26. La Aguja Azul/Blanca  or El Marlín Azul/Blanco — Blue/White Marlin


Both of these species of billfish are targeted in sport fishing. Blue marlin is a highly prized fish found in tropical and subtropical waters. It’s characterized by its vibrant blue color, long bill and remarkable size. White marlin is a smaller, agile and acrobatic fish, sought after by anglers for its challenging fight.

27. El Rape — Monkfish


This fish is also called Pez sapo or Pejesapo  due to its appearance (sapo means “toad.”)

28. El Pez Vela — Sailfish


This is an iconic fish with a distinctive sail-like dorsal fin, which can be raised or lowered. Known for their incredible speed and acrobatic displays, they’re a popular target for sport fishing enthusiasts.

29. El Tiburón — Shark


Here are some different kinds of sharks you might spot while traveling:

tiburón martillo (hammerhead shark)
tiburón tigre (tiger shark)
tiburón ballena (whale shark)
tiburón galapagueño (Galápagos shark)
pintarroja (small-spotted catshark)

30. El Pez Ángel — Angelfish


This fish is also sometimes called el escalar . You’ve probably seen them gracefully swimming around a few aquariums.

31. La Lubina / El Róbalo Sea Bass


This prized fish can be found in various regions around the world, including parts of South America. What we call Chilean sea bass in English is actually the Patagonian Toothfish, referred to in Spanish as la austromerluza , bacalao austral  or bacalao de profundidad .

32. La Anguila — Eel


Here are a few different kinds of eels:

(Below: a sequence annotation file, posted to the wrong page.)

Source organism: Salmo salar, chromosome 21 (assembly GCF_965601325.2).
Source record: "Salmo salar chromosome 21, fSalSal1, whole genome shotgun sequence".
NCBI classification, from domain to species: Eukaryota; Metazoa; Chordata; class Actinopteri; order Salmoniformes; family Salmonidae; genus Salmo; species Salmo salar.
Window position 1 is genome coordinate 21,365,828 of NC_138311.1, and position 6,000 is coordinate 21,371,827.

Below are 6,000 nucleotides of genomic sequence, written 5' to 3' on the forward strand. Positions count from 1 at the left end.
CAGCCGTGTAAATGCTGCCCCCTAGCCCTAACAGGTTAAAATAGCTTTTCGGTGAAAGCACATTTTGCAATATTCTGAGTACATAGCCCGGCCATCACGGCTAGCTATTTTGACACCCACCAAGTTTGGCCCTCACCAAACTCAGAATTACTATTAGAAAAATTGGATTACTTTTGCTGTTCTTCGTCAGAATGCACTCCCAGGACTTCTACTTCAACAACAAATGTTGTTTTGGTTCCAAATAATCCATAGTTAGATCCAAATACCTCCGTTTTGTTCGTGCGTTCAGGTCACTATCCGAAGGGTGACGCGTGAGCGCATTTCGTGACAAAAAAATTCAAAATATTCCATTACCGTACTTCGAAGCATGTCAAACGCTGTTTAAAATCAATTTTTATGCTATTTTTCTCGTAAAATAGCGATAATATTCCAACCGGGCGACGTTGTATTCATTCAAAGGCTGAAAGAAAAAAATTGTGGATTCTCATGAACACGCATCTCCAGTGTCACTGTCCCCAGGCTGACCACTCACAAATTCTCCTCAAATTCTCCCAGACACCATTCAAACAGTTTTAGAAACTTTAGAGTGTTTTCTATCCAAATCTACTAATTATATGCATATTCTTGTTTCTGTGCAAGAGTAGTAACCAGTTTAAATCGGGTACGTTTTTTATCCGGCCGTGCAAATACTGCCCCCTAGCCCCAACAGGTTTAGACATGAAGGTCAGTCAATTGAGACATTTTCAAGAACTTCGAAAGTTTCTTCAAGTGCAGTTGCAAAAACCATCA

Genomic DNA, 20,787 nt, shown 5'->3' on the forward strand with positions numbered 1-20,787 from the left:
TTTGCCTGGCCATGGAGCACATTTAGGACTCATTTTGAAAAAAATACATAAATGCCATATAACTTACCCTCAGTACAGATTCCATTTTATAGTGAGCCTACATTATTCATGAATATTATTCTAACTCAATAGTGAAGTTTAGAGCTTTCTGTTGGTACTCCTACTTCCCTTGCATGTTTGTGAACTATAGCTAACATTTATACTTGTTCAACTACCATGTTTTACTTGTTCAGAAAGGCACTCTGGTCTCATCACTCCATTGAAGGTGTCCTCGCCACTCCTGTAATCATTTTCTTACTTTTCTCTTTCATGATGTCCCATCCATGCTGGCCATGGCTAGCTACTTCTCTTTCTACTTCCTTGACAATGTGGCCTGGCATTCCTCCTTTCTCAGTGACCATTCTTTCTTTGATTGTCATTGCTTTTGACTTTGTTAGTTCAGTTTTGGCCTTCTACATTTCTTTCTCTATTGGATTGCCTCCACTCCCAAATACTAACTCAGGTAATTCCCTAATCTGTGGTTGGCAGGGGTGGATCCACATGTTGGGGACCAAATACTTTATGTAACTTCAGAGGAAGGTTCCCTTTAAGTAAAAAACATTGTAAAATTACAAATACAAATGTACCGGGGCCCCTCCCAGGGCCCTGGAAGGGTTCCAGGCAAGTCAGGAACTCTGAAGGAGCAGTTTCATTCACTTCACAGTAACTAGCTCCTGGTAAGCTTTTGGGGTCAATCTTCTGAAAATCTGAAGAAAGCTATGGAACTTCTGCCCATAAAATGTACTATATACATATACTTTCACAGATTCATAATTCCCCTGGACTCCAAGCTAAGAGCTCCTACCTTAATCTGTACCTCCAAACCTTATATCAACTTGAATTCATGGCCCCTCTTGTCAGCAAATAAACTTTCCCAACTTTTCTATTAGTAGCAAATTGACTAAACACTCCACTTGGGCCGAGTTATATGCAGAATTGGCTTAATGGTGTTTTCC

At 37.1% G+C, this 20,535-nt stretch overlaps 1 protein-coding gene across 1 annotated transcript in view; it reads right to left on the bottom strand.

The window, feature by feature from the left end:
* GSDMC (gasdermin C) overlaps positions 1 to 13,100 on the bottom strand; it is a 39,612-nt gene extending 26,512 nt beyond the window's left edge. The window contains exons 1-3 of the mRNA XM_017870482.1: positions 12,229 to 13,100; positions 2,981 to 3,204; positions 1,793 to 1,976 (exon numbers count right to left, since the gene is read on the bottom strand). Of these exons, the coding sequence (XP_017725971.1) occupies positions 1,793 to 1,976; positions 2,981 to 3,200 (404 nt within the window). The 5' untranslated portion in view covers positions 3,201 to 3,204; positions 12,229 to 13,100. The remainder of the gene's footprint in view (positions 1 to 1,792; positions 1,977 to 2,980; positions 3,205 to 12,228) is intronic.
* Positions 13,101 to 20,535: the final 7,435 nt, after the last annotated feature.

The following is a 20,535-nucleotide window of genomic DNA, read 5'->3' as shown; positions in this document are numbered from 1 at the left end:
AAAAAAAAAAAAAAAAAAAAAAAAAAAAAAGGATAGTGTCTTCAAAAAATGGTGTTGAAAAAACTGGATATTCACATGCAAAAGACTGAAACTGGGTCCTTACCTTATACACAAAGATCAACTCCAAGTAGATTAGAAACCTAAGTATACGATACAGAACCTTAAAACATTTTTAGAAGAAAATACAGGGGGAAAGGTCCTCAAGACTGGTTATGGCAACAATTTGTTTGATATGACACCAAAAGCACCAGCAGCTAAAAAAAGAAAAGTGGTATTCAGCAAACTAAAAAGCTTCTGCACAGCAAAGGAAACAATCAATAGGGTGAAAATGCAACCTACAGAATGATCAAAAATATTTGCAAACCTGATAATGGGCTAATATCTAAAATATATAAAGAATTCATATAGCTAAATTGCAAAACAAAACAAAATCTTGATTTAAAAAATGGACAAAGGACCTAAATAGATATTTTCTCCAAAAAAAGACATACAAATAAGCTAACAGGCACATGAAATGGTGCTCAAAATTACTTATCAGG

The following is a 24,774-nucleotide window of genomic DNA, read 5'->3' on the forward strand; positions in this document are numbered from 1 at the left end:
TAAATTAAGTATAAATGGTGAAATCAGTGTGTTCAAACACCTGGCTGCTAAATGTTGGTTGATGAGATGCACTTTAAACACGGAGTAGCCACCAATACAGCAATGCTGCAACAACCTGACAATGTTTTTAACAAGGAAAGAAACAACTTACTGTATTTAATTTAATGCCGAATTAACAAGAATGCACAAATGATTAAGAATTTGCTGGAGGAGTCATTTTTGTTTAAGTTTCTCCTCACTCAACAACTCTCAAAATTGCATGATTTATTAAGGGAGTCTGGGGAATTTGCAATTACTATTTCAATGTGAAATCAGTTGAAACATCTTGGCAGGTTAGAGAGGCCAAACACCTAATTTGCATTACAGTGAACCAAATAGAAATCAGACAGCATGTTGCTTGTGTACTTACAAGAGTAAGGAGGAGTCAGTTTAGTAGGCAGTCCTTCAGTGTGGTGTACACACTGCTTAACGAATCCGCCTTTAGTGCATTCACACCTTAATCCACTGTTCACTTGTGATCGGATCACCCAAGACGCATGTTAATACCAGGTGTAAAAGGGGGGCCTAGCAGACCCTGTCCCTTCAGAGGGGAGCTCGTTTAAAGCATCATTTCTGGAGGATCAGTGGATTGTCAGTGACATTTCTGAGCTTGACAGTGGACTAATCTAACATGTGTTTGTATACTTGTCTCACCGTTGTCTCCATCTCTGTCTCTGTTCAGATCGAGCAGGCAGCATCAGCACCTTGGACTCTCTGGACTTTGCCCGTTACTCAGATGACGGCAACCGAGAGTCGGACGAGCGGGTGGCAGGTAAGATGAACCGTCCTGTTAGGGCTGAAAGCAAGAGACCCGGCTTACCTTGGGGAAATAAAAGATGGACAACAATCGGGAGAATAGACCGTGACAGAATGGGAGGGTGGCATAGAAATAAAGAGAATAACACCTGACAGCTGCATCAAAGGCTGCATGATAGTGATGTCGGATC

anguila eléctrica (electric eel)
congrio (conger eel)
morena (moray eel)

33. El Pez Globo — Pufferfish


Also known in English as blowfish, they’re characterized by their ability to inflate their bodies into a ball-like shape when threatened. They also possess a toxin called tetrodotoxin, which makes them highly poisonous. These fish are considered a delicacy in Japan and must be carefully prepared by skilled chefs to be consumed safely.

34. La Llampuga Voladora — Flying Fish


This fish, known for its ability to glide above the water’s surface, is often used in Caribbean and Latin American cuisines.

35. La Raya — Ray, Skate


Rays and skates are both dorsoventrally flat-bodied fish that are closely related to sharks. Here are some names of different types of rays: 

mantarraya (stingray)
raya mariposa (butterfly ray)
raya guitarra (guitarfish/shovelnose ray)
raya águila (eagle ray)
torpedo (electric ray)

36. El Pez Sierra Sawfish


These large, unique fish are part of the same order as rays and skates and are also closely related to sharks. They inhabit tropical seas and estuaries and have a threatened conservation status.

37. La Chopa — Sea Bream


These fish inhabit coastal areas and are often used in Mediterranean cuisine. Here are a few other types of bream fish: 

sargo (white seabream)
besugo (blackspot seabream)
breca (red bream)
dorada (gilt-head bream)

38. El Pez Cardenal  / El Tetra Cardenal — Cardinal Tetra


You’ve likely seen these bright, peaceful fish in aquariums. 

39. El Róbalo Blanco — Sea Robin


This fish inhabits sandy or muddy bottoms and has the ability to “walk” along the seafloor using its fins.

40. El Rodaballo — Turbot


This fish is known for its ability to blend with its surroundings. It’s prized for its delicate flavor and is often prepared grilled or roasted. 

41. La Salema  / La Salpa — Sarpa Salpa


Also known as dreamfish, this is a colorful, medium-sized fish found in the Mediterranean Sea. It’s recognized for its vibrant appearance and occasional hallucinogenic properties when consumed.

42. El Esturión — Sturgeon


These fish are prized for their caviar but are facing conservation concerns, so maybe skip them on the menu.